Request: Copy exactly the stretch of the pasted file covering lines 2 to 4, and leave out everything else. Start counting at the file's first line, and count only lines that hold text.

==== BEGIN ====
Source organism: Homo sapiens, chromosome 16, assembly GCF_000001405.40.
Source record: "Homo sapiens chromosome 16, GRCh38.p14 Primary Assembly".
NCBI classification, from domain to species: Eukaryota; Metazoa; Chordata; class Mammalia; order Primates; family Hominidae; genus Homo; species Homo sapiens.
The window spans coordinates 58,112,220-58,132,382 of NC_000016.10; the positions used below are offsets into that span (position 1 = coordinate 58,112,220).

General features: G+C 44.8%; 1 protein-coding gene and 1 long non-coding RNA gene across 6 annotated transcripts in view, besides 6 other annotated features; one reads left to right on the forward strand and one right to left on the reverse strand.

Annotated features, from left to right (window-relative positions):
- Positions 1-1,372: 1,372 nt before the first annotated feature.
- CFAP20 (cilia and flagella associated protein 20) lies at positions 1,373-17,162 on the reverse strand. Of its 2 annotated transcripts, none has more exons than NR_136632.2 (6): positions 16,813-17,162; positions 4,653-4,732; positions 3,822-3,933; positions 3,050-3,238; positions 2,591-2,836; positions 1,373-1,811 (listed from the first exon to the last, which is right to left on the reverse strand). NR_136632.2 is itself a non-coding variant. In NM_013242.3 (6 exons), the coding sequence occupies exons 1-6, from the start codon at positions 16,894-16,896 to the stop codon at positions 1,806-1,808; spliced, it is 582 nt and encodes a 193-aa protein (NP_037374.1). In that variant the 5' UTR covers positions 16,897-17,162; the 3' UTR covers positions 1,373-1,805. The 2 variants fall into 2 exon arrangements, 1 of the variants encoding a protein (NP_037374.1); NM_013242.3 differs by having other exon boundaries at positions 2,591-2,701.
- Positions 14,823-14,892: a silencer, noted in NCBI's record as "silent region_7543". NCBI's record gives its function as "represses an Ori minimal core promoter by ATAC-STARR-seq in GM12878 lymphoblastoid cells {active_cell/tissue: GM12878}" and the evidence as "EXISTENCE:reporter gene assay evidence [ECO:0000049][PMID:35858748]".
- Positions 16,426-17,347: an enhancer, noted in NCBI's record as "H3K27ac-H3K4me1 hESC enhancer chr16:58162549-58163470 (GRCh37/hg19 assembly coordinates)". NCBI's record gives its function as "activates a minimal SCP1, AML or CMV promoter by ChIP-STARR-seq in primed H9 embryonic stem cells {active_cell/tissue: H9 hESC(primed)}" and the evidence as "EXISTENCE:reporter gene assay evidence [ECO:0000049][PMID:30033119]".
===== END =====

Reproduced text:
Source record: "Homo sapiens chromosome 16, GRCh38.p14 Primary Assembly".
NCBI classification, from domain to species: Eukaryota; Metazoa; Chordata; class Mammalia; order Primates; family Hominidae; genus Homo; species Homo sapiens.
The window spans coordinates 58,112,220-58,132,382 of NC_000016.10; the positions used below are offsets into that span (position 1 = coordinate 58,112,220).